ECB’s President Draghi told Italian Finance Minister Tria to stick to fiscal discipline beyond EU rules at the closed-door EZ Finance Minister meeting; according to sources. Italy’s Finance Minister Tria told EZ finance Ministers that he acted as a politician rather than an economist in budget talks. (Newswires)
European equities are positive across the board as investors digest the consequences of a split Congress, with US equity futures edging higher as some traders see the Democratic House majority as a prospect for trade policies to be reeled in slightly, albeit a lot of powers will still be retained by Trump. It is also worth noting the split Congress may translate to less fiscal stimuli as US tax reforms would face greater obstacles when passing through Congress.
In terms of how the results could affect specific sectors, infrastructure names may be impacted as a split in Congress could further delay the process to pass Trump’s ambitious spending boosts, while healthcare names may also take a hit as Democrats pledged to lower drug prices in a response to US citizens’ concerns about healthcare. On the flip side, automakers and miners may fare better if markets believe the Democrat win might be able to water down Trump’s trade reform. Finally, clean-energy names may also be supported as a greater Dem influence would benefit these companies given Trump’s scepticism on global warming.
Going back to Europe, sectors are largely experiencing broad-based gains, while IT names lag. Spain’s IBEX outperforms as banking names (Caixabank +3.8%, Sabadell +2.9%, Santander +2.8%, BBVA +2.4%) benefit from reports the Supreme court ruled that banks are not required to pay mortgage stamp duty, which saves the banks from potentially having to reimburse billions of EUR to borrowers, although source reports noted that the Spanish government is to propose a law change so banks pay mortgage stamp duties, which contradicts the ruling. In terms of individual movers, Adidas (-1.9%) is the laggard in the German benchmark after revenues missed expectations, while Fresenius Medical (+9.0%) and Mediclinic (+5.0%) rose to the top of their respective indices after voters in California rejected a proposal to cap profits on dialysis companies.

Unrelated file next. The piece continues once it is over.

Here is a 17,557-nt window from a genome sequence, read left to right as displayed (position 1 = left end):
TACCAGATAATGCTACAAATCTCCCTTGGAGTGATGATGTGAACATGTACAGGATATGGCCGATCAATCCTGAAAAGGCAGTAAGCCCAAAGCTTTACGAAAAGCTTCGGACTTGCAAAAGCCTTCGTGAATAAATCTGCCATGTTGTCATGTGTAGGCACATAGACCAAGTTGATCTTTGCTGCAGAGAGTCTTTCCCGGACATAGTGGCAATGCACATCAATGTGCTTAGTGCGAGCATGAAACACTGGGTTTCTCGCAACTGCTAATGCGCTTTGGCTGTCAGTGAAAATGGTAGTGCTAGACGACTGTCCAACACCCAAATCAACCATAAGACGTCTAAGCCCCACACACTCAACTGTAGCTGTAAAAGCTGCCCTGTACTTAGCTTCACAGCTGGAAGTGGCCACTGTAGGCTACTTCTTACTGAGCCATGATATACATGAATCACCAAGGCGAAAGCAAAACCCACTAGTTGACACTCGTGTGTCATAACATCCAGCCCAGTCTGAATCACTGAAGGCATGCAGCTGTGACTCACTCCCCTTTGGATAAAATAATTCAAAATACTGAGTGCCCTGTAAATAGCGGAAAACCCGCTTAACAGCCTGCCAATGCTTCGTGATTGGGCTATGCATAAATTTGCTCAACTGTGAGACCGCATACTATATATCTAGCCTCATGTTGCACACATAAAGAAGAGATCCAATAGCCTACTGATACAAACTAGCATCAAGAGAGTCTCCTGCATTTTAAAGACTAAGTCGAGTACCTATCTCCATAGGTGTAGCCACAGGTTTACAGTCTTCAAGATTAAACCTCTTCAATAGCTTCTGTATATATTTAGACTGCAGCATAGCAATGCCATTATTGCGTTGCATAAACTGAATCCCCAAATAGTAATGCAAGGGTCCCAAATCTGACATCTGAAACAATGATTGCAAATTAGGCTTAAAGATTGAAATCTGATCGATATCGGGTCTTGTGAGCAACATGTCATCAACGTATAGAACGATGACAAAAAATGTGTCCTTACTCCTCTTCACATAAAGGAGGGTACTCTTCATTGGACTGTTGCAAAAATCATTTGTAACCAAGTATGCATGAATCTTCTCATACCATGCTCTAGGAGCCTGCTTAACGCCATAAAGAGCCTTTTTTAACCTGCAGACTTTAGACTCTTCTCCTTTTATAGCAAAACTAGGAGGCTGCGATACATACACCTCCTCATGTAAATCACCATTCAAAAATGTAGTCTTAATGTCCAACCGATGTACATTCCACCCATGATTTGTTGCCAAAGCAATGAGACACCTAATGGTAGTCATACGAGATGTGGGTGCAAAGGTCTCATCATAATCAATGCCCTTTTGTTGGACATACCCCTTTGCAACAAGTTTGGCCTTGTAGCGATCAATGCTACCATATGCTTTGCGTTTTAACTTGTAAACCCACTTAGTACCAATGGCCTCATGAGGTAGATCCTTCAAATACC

DXY – A relatively marked retreat in the index amidst broad Greenback losses in wake of the US mid-term elections, as currency markets factor in the prospect of policy protraction and a more difficult passage for President Trump’s fiscal agenda through a divided Congress. The DXY has lost grip of the 96.000 handle and also breached pre-NFP lows to test support/underlying bids around 95.700.
NZD – The Kiwi is just outperforming G10 peers with the added incentive of strong Q3 NZ jobs data in the run-up to tonight’s RBNZ policy meeting following an acceleration in Q2 inflation. Nzd/Usd has flown through 0.6750 and now approaching 0.6800, with the possibility of a more upbeat accompanying statement from the RBNZ likely to provide more momentum.